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Sustainable Textiles - Handbags made from apple waste
09 November 2017

In view of dwindling resources, especially through resource-intensive natural fibres like cotton and the environmental impact of petroleum-based fibres like acrylic, polyester, nylon and spandex, it is about time for the textile and apparel industry to look for sustainable alternatives..

Is it possible to make a material out of apples that does not only look surprisingly a lot like leather but also feels like it? “Yes, it is“, confirms Tanja Schenker, founder of the sustainable and vegan handbag label Happy Genie. She adds though that the road from idea to finished material was not an easy one. “I was looking for a suitable material for almost a year”.

 

Until a designer friend mentioned a TV documentary about the inventor of a new sustainable material made of apples and who lived in Bolzano, South Tyrol, Italy. This sounded good to Ms. Schenker's ears and she spent a week on the phone before she tracked down the inventor's mobile number. When it turned out that he happened to be in Zurich where Happy Genie is based, things finally seemed to fall into place and both met up the very next day.

A material in between leather and synthetics

 

The rest was not history but merely the starting point for the real work: “I needed to do a lot of persuading to convince our Italian manufacturers that the effort was worth it”, says Schenker. Even though they liked the idea of a sustainable material in general, the raw material was very different from what they were used to – leather. Much work went into it and the beginning was quite a bumpy road. The first prototypes did not look very appealing”.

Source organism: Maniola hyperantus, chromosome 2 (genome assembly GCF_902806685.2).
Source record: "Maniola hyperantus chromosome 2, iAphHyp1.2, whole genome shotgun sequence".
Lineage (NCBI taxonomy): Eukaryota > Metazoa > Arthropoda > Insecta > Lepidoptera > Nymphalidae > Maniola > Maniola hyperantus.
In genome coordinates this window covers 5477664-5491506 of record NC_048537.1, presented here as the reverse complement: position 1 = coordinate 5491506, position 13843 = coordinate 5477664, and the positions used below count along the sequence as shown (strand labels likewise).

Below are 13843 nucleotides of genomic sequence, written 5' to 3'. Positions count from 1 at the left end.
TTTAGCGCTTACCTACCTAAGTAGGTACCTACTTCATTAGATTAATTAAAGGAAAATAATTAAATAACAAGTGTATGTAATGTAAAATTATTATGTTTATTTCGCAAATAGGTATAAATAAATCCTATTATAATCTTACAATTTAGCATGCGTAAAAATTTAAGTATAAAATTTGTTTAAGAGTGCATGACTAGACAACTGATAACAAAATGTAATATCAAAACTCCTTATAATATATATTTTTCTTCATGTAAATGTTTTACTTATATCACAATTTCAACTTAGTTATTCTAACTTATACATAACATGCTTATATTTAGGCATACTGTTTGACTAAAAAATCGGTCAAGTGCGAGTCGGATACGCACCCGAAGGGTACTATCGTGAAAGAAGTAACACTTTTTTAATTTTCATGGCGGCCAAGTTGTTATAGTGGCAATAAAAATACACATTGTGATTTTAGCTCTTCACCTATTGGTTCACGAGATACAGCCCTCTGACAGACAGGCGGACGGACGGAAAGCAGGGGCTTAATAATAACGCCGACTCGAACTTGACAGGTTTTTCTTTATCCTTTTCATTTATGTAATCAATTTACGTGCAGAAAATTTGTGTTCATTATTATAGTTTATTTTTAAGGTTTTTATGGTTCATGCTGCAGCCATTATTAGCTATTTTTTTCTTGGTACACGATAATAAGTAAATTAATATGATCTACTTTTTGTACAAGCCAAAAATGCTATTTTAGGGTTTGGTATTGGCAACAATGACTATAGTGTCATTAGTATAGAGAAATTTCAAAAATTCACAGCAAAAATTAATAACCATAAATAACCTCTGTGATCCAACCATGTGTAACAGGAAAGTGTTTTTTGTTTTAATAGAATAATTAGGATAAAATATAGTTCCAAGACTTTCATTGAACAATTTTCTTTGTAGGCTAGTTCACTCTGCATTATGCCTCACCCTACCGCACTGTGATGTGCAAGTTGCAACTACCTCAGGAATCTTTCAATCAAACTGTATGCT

But because Schenker was such a driving force and had a strong vision of what the finished product should look like based on the material she had seen in Bolzano, soon the not so appealing prototypes became beautiful luxury handbags whose material amazed even experts as it seems to be somewhere between leather and synthetics.

 “The great things is that there are so many apples in Bolzano; which means, there will always be enough of the raw material,” adds Schenker. Also important were the short distances between each manufacturing step, placing Happy Genie's entire value chain in Italy: The apples are grown and juiced in Bolzano, the leftover fibre then dried and ground to a powder. A factory close to Florence mixes it with colour and a binding agent before it gets applied on a canvas to produce an innovative material, which gets its leather look through embossing. A family business in Varese, five kilometres away from the Swiss border, then makes each bag by hand. Even the metal components, which are completely nickel free and palladium plated, are made in Italy.

 

Those interested in the handbags can order them through the label's Kickstarter campaign (happy-genie.com), which wants

to reward early adopters with discounts and plans to build a fan community. The first finished bags will be delivered in March 2018. In the future, there will be more pattern and print options, collaborations with artists and the brand's own online shop.

By Simone Preuss – Fashion United  Edited by Richard Smith

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